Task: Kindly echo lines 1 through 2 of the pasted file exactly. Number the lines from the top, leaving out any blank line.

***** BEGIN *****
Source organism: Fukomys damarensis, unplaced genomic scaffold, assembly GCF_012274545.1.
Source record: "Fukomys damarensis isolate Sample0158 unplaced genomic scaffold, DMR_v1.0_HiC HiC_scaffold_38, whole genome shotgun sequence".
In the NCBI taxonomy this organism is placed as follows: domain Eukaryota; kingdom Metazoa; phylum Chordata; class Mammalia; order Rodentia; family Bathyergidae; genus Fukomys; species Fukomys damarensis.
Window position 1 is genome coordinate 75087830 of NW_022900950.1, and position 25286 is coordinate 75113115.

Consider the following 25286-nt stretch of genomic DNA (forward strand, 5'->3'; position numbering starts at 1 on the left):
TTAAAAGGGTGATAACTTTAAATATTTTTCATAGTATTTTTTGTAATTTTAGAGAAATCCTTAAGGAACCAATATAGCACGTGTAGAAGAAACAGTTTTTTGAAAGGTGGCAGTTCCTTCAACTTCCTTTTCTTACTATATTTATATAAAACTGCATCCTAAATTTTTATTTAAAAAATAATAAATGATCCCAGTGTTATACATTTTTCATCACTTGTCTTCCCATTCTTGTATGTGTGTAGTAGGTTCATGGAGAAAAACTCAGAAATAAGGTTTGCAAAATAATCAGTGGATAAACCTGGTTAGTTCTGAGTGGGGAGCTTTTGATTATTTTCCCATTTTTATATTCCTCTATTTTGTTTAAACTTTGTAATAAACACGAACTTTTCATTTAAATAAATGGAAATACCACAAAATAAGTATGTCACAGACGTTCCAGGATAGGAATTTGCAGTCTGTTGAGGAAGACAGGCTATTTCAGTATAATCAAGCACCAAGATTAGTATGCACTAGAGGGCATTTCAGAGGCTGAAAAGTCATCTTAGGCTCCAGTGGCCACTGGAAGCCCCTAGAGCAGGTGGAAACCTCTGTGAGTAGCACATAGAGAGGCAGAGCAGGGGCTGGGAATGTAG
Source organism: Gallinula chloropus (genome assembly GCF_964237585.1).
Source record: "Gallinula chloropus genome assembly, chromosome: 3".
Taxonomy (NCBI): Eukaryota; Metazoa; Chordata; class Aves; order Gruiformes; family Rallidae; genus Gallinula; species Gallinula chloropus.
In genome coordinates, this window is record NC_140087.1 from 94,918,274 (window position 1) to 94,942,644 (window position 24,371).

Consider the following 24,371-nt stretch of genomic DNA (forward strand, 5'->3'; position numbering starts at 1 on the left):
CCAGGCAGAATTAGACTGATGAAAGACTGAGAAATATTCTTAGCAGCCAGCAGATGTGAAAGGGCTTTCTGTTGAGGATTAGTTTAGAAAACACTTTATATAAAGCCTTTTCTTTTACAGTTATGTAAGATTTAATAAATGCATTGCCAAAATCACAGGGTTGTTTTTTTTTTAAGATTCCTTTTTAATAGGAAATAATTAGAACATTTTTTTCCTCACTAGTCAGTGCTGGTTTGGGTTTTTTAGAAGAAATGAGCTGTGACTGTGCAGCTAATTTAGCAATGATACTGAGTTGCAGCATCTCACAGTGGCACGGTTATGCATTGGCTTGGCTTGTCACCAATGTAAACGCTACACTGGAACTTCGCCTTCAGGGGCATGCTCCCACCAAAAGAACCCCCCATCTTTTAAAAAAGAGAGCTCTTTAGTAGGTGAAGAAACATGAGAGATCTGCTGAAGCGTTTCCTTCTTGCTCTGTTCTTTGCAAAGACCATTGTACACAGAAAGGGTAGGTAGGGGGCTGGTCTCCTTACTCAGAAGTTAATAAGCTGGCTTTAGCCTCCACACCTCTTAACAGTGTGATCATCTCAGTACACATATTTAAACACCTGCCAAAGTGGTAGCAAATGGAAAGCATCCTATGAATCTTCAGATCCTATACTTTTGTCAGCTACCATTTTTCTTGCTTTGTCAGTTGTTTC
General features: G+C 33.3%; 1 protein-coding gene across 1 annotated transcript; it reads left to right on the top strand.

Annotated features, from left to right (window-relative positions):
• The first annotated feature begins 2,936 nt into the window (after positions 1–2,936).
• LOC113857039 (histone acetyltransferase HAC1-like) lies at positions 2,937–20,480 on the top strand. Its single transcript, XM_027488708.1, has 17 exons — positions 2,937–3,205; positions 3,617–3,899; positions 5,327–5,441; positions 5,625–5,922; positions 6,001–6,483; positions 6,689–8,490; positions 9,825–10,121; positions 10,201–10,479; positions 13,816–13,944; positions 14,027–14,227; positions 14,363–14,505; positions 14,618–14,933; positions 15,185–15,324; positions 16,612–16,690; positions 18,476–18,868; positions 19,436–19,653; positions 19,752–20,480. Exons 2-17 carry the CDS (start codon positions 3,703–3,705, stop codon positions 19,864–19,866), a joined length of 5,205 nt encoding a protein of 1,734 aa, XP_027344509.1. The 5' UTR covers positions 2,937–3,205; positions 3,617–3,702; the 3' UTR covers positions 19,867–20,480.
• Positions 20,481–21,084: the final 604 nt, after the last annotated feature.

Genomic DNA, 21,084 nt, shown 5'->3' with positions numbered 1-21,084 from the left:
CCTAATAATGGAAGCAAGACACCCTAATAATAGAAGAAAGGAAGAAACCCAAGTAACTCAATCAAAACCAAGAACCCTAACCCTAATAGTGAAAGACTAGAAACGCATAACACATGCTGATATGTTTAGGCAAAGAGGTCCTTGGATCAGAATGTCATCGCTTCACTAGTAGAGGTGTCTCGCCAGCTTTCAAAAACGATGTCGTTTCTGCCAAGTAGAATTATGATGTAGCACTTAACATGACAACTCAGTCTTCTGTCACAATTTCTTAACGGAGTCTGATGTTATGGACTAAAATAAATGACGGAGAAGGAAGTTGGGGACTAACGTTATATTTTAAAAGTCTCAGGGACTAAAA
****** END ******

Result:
Source organism: Fukomys damarensis, unplaced genomic scaffold, assembly GCF_012274545.1.
Source record: "Fukomys damarensis isolate Sample0158 unplaced genomic scaffold, DMR_v1.0_HiC HiC_scaffold_38, whole genome shotgun sequence".